“It’s just that time,” retiring Green Arcade owner Patrick Marks told me with a quick smile, as I tearfully perused his bookstore’s incredible selection of socially conscious books. After 15 years in business in “the Hub” of Market Street, his wee oasis of progressive spirit is shutting down for good on Sun/23, and the Green Arcade series of readings across the street at McRoskey Mattress Factory will be gone as well.
Before I left with an armload of books (40% off everything!)—Obi Kaufman’s The Forests of California, Ida Geary’s The Leaf Book, a collection of Amiri Baraka poetry, histories of grand Alamo Square houses and Treasure Island housing plans—Marks had introduced me to some wonderful new friends, as was his way, including Gerry Courtney, the author of a trilogy of photography books documenting the vibrant protest signage of the past few years.
Of course, the desire to retire is admirable, and Marks has been a hero in the biz for years, formerly as a buyer for the legendary Cody’s Books in Berkeley (where he experienced the notorious bombing incidents in retaliation for displaying Salman Rushdie’s The Satanic Verses). I’d thought we were having a renaissance moment of physical media, with the opening of the Mission’s Medicine for Nightmares bookstore (Green Arcade’s obvious heir, along with the Casto’s recent Fabulosa Books) and a spate of new record stores, but the universe seems to be keeping our access to sensory tangibles at the current level—although Green Arcade will surely inspire others to open their own spots.
“One of the things that’s great about Patrick is that he’s much better than Amazon at suggesting books you’ll want to read,” James Tracy, Chair of the Labor and Community Studies Department at City College of San Francisco, author of Hillbilly Nationalists, Urban Race Rebels, and Black Power and No Fascist USA!, and 48 Hills books contributor told me. “He remembers the reading preferences of almost everyone who’s bought a book in there. Patrick is a living testament to why bookstores are necessary to build community.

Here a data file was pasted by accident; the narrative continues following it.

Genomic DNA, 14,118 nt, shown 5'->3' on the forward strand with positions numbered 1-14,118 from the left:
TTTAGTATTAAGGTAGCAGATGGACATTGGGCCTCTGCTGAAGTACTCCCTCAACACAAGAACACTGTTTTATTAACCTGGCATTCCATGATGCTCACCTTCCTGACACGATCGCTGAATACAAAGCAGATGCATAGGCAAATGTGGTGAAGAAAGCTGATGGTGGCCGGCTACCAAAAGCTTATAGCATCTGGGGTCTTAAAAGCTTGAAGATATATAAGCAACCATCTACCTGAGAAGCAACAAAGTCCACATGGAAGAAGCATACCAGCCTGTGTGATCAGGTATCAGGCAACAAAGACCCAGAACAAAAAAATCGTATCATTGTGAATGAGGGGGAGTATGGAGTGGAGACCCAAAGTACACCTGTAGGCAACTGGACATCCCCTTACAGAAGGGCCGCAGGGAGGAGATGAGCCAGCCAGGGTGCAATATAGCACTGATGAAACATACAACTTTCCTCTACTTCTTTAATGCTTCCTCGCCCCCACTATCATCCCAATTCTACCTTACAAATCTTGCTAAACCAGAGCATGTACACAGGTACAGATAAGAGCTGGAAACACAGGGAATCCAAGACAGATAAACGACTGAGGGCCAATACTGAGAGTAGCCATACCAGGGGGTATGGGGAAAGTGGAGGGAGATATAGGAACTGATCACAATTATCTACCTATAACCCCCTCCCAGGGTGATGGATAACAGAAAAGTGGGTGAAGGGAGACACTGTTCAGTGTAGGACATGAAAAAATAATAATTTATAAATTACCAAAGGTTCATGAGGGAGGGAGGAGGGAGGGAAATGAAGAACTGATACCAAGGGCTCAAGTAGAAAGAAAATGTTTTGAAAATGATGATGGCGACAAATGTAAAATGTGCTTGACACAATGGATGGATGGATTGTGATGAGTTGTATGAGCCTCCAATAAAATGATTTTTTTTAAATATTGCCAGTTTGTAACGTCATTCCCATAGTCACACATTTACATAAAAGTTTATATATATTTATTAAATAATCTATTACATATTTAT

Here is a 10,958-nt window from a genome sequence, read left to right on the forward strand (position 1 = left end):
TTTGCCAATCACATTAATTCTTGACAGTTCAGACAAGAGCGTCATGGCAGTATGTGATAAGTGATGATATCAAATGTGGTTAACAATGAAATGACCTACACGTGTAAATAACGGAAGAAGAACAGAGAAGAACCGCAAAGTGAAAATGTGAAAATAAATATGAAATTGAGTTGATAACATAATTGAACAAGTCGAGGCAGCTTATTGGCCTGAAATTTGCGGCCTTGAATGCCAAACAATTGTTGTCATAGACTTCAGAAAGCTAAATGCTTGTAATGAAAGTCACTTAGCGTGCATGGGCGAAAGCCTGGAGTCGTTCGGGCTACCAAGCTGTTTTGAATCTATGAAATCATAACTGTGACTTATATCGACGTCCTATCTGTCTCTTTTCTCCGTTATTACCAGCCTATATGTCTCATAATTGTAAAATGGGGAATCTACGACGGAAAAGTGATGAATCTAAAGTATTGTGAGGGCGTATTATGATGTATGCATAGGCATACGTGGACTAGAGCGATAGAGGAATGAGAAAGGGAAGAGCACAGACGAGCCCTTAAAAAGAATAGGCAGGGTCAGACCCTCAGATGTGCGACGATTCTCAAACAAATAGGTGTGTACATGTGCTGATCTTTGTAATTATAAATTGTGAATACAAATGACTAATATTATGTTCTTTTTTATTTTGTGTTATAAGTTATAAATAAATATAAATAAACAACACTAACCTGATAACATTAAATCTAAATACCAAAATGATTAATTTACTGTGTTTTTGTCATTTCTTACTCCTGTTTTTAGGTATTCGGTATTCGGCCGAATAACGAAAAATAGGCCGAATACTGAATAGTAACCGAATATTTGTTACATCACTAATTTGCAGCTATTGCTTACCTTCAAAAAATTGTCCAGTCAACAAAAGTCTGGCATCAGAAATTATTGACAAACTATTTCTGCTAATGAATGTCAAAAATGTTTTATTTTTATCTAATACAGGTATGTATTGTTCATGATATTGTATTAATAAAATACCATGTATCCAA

“As an author myself, I see how he supports so many local authors, in ways big and small beyond just stocking their books,” Tracy said. “Not many other bookstores have an entire shelf of Rebecca Solnit publications. The Green Arcade reading series on the top floor of McRoskey across the street have always been one of the last remnants of what people think they are going to get when they moves to San Francisco: big ideas and a scrappy community.”
Tracy is part of the coordinating committee for the Howard Zinn Book Fair, the nine-year-old “celebration of The People’s History, past present and future,” which “grew up on Green Arcade’s Floor.”
“The Fair is a collective effort and Patrick brings a lifetime of common sense and good politics,” Tracy said. “He knows how to include everyone, whether they’ve been around the book industry or local activism for 50 years or five minutes. (Marks told me that his work will continue with the Zinn Fair, and that he was excited about this year’s installment in December, whose theme is “Against Amnesia.”)
I’m not sure anyone will forget the bright spot of literary activism and Bay Area progressive culture that was the Green Arcade, anytime soon. And its spirit will live on. As Tracy put it, “This is a huge loss, but there’s no reason something like Green Arcade can be built by others with a similar passion. SF doesn’t have to suffer through loss of bookstore after bookstore. Look at all that space opening up downtown.”
All books and inventory is 40% off at Green Arcade through Sun/23. More info here.